The most common mistake companies make when it comes to quality assurance is to not perform it at all. This is either due to costs, or not knowing how to do quality assurance effectively.
Only by taking the right approach and tools will the investment in quality assurance start to pay off big time.
Another common mistake is to wrongly perform quality assurance testing. For example, some companies might bet on manual testing, which seems cheap and easy at first, but the costs pile up at the end of the year.
While people can be quite creative with testing, there’s also a limit to how much we can do. This means that it’s impossible for humans to check everything in all possible configurations of the software.
Even when automating testing, however, things can be done wrong. Developers or testers might use inadequate tools, fragile test scripts, or unstable environments. They might also have dependencies on external hardware that is not under their control.
It’s best for testers and developers to focus on the most important tests first as not everything will be tested in the end. A code coverage tool like Coco can be used to find out what's not yet tested, or whether tests overlap and could be dropped.
Without the right tools, it’s impossible to say with certainty how much code is covered by the tests. By measuring code coverage, developers can run only the relevant tests and get faster results.
Not surprisingly, automation speeds up software testing. With automation, tests can be run more often and even in parallel – instead of just testing a product before a release, the tests can be run every night. Tests can also be run after every change made by the developers, which is called continuous integration (CI).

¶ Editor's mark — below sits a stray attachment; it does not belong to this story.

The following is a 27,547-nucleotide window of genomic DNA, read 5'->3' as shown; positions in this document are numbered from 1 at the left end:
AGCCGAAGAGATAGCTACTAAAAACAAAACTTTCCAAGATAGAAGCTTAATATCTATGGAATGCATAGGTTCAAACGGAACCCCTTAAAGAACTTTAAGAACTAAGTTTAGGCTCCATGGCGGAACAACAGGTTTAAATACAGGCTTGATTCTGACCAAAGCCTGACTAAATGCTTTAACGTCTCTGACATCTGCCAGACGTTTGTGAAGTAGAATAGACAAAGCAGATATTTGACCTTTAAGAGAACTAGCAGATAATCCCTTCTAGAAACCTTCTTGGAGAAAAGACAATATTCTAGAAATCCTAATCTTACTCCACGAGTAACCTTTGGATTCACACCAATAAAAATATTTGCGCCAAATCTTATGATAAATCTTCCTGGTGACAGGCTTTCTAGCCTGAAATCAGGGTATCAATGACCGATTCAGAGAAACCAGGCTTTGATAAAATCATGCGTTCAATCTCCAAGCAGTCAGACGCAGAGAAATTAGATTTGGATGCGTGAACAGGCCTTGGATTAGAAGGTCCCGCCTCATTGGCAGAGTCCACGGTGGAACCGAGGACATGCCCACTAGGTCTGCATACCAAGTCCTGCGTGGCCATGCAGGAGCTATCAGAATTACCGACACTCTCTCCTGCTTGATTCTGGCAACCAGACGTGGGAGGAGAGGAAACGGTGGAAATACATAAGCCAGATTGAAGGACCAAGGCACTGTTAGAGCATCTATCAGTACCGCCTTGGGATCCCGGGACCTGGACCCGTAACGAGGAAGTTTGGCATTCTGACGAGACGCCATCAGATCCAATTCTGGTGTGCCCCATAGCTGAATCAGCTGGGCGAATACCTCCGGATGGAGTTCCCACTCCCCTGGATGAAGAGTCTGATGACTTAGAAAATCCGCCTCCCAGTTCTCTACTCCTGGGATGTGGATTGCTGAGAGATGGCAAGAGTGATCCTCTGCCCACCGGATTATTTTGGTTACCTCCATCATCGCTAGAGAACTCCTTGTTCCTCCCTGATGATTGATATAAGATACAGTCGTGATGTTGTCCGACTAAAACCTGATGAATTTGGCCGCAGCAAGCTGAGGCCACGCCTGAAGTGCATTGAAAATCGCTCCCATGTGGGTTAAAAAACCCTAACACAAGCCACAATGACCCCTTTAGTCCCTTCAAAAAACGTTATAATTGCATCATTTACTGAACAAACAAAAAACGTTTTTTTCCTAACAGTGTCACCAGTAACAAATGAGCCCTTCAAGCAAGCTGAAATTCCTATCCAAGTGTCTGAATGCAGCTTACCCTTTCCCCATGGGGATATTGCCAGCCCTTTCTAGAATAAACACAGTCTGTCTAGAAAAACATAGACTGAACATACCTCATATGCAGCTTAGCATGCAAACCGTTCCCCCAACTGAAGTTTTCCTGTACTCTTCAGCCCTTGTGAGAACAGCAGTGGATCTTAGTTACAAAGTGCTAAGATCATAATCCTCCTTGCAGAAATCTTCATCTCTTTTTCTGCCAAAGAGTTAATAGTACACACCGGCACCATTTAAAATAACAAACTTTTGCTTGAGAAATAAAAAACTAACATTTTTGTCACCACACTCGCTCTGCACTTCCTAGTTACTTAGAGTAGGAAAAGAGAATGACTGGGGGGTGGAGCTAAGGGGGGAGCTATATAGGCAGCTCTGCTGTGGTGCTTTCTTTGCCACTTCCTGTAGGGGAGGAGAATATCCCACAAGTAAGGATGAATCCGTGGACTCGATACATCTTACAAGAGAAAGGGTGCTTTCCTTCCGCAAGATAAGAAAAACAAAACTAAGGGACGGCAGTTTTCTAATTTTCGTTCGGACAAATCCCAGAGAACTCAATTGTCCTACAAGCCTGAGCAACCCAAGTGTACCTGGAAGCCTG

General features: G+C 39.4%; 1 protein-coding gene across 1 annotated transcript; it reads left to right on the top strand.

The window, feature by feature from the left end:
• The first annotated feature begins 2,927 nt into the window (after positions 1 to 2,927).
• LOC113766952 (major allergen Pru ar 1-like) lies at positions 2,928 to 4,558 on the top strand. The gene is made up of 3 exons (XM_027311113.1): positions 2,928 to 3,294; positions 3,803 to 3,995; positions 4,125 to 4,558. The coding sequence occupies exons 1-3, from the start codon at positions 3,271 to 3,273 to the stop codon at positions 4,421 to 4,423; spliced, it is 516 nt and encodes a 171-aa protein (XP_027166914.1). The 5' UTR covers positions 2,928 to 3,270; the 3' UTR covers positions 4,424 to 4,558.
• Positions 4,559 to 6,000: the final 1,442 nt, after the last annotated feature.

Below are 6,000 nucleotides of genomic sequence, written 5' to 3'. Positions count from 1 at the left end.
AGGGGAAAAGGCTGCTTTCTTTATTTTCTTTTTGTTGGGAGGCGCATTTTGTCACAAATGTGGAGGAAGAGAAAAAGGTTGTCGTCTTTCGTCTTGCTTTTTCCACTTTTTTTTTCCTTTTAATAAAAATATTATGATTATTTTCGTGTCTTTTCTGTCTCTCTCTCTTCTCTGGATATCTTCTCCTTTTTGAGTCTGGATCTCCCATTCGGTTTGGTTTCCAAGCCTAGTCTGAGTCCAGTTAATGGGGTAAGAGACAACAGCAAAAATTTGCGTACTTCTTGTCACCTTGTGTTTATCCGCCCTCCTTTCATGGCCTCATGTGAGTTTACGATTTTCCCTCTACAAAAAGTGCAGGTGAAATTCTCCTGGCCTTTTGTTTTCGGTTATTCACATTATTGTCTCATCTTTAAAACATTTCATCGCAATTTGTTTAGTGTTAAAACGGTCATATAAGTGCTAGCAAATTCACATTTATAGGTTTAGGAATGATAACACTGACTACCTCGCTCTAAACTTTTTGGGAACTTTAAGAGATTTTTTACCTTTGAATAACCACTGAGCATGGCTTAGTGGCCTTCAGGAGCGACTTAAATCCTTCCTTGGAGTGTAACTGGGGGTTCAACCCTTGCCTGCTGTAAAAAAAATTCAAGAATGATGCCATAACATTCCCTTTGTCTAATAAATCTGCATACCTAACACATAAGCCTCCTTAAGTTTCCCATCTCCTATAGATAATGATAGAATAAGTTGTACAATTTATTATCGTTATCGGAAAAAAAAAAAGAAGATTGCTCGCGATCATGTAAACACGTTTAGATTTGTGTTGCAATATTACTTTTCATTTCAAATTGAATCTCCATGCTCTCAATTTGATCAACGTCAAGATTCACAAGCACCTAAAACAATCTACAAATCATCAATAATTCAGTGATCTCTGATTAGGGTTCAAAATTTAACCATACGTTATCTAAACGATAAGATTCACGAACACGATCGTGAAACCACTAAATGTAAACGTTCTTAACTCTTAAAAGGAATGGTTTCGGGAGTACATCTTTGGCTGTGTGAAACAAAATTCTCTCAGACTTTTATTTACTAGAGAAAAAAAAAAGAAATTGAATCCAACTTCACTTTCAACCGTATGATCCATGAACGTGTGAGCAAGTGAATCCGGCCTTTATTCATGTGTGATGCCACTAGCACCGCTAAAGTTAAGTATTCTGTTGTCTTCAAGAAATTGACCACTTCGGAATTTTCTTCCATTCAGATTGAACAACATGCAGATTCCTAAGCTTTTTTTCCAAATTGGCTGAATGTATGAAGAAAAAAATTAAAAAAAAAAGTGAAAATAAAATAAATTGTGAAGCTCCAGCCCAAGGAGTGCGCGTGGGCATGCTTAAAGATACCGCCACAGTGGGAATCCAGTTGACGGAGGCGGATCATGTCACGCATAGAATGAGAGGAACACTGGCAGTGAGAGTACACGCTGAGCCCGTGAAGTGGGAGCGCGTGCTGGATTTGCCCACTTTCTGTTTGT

The bigger a product – and the more safety-critical a product is – the more tests are needed. The more tests are automated, the more time is saved. So the investment in automation is especially worth it for companies with these needs.
Vendors in some industries like medical and automotive are forced to test by regulations. While they can do this manually, they’ll save time and money by automating testing. The reports generated by a tool will likely also be more welcomed by an auditor compared to manual tests since a human can cheat and will not test that regularly.
Automation also provides better coverage of software platforms or configurations. For example, a human tester may only test the latest version of an operating system, like Windows 11. With automated tests, it's a piece of cake to also run the same tests on Windows 10, or with different browsers. This way, you can reach a much broader coverage than what human resources (and nerves) would allow for.
Without any automation quality assurance systems, the information on your code coverage is based on the most recent test round, which may have been done who knows when.
Testing manually can be a very monotonous and time-consuming task, as previously mentioned. No one wants to perform the same actions again and again, and repeatedly test old features.
Automating testing frees up people’s time to do the important work that only humans can do.
Product owners want a short time to market – they need to get their products out of the door as fast as possible. If the QA team says "Wait, we need one month to give our blessing," then no one is happy.
With automated testing, you’ll also find regressions sooner than with manual testing, which makes fixing them much easier.
In software testing, quality, value, and price are all connected – automated testing helps to reduce risks and costs, and enable revenue growth.
Automating GUI testing helps to improve your software quality and lower risks.
You want your company to have a reputation that your products simply work (think of Apple, for example). Once a bug reaches your company, a professional reviewer could damage your product's reputation even before it’s launched. Individual users may also badmouth the company in online forums or social media.
Automated testing helps you avoid these potentially embarrassing situations.
When comparing different automated testing tools, check for the following criteria:
Qt has quality assurance tools covering all the phases of the product development process, which help you simplify and ensure continuity across design, development, quality assurance and go-to-market.
Learn more about our quality assurance suite of tools for the modern, functional GUI, and start a free trial to see the tools for yourself.